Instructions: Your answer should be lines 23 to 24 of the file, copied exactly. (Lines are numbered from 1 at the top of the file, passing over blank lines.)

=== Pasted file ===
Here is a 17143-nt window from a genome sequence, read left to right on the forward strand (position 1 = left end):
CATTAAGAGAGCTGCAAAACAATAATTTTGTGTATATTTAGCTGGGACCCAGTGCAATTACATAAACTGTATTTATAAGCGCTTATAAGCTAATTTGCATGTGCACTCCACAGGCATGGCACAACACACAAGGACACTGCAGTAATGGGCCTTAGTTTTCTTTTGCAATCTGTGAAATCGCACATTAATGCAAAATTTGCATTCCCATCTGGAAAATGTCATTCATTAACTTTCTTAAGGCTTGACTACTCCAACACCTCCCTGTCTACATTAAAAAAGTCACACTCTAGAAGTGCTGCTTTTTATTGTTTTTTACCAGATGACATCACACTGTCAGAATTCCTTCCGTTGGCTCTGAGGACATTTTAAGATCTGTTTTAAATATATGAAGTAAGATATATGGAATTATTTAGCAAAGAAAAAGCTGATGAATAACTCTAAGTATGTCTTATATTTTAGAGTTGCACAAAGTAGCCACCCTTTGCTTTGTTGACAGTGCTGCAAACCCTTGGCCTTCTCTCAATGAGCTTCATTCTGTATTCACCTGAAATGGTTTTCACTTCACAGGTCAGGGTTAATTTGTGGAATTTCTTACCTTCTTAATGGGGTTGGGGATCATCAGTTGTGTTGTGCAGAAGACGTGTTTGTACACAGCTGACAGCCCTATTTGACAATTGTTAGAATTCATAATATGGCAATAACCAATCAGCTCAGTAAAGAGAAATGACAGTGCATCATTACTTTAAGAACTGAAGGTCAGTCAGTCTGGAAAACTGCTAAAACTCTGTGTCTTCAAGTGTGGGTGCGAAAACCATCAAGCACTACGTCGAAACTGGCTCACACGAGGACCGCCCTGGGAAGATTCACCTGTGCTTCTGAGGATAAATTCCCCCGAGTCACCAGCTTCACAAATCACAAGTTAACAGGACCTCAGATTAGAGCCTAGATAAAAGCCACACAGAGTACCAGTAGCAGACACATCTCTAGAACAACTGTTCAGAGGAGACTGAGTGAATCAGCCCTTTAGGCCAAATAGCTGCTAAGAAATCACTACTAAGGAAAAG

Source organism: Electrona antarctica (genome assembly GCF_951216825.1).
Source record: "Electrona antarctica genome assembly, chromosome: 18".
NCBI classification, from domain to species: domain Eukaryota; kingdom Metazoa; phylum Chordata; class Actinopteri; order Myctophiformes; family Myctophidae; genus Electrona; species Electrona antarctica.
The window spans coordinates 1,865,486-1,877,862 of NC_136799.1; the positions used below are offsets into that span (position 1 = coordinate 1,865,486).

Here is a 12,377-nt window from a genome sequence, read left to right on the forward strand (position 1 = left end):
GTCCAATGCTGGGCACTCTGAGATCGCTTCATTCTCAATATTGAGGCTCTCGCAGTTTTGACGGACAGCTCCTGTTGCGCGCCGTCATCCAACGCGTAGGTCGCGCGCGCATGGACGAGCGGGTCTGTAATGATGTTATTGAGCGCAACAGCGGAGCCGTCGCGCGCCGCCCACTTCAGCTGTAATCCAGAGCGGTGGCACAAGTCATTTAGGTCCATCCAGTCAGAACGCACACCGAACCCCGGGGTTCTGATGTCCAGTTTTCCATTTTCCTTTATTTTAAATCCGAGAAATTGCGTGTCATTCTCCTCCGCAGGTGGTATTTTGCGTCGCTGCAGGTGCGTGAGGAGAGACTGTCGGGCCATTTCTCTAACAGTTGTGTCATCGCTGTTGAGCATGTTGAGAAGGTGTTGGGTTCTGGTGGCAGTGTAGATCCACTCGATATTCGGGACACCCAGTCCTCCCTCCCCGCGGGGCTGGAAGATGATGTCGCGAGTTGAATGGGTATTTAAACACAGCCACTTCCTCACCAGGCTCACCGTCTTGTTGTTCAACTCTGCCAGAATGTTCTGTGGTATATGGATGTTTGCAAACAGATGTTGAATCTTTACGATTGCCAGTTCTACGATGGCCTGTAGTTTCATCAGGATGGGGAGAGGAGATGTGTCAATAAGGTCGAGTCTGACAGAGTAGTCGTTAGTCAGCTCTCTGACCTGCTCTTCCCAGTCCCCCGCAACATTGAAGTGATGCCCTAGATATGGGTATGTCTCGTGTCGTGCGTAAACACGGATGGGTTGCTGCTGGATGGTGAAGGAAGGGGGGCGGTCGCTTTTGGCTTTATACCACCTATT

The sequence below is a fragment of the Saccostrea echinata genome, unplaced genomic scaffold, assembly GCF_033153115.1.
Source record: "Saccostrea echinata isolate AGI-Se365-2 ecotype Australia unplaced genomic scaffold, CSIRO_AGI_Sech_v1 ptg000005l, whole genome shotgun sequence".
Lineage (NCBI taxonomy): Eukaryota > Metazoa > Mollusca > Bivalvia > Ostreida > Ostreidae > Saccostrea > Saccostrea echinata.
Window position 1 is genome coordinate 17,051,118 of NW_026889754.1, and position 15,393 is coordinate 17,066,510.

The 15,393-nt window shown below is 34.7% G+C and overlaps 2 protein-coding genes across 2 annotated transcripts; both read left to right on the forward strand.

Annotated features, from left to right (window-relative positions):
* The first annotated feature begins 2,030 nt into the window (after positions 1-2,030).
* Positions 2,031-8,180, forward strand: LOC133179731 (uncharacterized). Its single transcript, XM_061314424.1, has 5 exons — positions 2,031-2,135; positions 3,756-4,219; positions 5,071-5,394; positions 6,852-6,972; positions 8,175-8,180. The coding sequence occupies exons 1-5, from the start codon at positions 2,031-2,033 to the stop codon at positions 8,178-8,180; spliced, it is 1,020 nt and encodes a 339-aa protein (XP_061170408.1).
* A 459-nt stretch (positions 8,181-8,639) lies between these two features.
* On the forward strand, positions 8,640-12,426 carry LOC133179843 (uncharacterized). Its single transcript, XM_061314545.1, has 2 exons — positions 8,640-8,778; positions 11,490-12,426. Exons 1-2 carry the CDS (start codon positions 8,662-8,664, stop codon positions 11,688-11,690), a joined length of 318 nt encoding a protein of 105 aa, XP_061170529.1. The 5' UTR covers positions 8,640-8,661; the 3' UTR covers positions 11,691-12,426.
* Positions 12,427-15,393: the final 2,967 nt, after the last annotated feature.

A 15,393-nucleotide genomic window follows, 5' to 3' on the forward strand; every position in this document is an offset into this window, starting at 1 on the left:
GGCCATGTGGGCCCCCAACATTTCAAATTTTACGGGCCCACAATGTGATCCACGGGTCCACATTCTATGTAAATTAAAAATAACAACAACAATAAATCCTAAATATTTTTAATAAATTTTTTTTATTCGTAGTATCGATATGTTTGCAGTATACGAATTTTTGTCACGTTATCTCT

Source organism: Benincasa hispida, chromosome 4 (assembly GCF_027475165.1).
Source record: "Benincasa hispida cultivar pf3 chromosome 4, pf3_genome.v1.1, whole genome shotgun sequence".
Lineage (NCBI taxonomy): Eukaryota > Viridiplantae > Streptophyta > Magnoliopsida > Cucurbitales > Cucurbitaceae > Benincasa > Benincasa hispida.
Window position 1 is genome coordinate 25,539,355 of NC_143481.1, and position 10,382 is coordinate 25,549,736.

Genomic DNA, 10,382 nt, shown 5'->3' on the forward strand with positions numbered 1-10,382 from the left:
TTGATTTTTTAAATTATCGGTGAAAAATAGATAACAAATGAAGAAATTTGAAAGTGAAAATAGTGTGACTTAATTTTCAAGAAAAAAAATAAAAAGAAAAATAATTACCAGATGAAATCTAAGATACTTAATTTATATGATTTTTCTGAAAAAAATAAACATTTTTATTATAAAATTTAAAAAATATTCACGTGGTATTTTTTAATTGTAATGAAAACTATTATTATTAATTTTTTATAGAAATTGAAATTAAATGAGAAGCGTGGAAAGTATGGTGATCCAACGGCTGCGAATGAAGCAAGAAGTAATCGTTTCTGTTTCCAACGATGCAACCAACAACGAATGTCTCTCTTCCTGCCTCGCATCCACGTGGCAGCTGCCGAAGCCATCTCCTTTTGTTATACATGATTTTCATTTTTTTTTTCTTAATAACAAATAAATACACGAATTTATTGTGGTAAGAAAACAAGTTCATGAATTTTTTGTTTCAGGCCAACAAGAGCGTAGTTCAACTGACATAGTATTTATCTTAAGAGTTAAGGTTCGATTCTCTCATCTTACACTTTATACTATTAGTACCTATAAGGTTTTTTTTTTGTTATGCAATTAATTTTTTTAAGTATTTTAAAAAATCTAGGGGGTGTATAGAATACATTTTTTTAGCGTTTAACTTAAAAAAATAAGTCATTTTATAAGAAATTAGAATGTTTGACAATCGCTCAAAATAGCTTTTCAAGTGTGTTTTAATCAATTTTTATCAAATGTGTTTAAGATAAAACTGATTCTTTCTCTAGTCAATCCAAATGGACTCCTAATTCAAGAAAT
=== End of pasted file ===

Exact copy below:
Source record: "Benincasa hispida cultivar pf3 chromosome 4, pf3_genome.v1.1, whole genome shotgun sequence".
Lineage (NCBI taxonomy): Eukaryota > Viridiplantae > Streptophyta > Magnoliopsida > Cucurbitales > Cucurbitaceae > Benincasa > Benincasa hispida.